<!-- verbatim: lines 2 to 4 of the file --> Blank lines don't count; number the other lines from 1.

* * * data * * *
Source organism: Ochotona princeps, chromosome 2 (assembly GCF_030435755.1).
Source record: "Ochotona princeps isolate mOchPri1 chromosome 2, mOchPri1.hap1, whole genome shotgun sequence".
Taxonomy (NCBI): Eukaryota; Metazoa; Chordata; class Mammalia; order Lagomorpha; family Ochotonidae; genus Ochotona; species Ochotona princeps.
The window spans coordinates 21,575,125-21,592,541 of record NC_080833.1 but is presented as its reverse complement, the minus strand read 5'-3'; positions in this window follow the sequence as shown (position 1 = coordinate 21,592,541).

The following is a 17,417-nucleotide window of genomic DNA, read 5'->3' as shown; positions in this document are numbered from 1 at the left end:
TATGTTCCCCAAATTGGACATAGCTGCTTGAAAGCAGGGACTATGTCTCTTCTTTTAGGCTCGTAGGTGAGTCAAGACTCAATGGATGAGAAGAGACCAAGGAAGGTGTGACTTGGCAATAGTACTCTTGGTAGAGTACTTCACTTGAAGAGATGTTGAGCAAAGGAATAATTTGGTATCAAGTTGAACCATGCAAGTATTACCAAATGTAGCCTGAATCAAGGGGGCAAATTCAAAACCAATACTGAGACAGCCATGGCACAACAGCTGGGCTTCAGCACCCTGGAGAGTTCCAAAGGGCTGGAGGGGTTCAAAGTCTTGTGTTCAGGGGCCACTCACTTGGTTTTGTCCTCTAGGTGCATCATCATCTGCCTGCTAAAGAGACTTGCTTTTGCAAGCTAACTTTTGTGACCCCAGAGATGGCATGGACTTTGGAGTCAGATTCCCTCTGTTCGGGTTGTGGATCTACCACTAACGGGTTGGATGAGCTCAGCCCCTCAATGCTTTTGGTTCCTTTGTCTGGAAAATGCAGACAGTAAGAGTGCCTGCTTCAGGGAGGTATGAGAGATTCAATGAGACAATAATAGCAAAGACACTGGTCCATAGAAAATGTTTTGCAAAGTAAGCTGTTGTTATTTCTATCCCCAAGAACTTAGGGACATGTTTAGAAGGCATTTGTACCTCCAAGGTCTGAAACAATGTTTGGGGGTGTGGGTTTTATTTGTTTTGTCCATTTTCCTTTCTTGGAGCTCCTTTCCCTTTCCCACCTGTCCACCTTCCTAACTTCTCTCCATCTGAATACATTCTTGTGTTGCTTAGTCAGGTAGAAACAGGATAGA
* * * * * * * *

Source record: "Ochotona princeps isolate mOchPri1 chromosome 2, mOchPri1.hap1, whole genome shotgun sequence".
Taxonomy (NCBI): Eukaryota; Metazoa; Chordata; class Mammalia; order Lagomorpha; family Ochotonidae; genus Ochotona; species Ochotona princeps.
The window spans coordinates 21,575,125-21,592,541 of record NC_080833.1 but is presented as its reverse complement, the minus strand read 5'-3'; positions in this window follow the sequence as shown (position 1 = coordinate 21,592,541).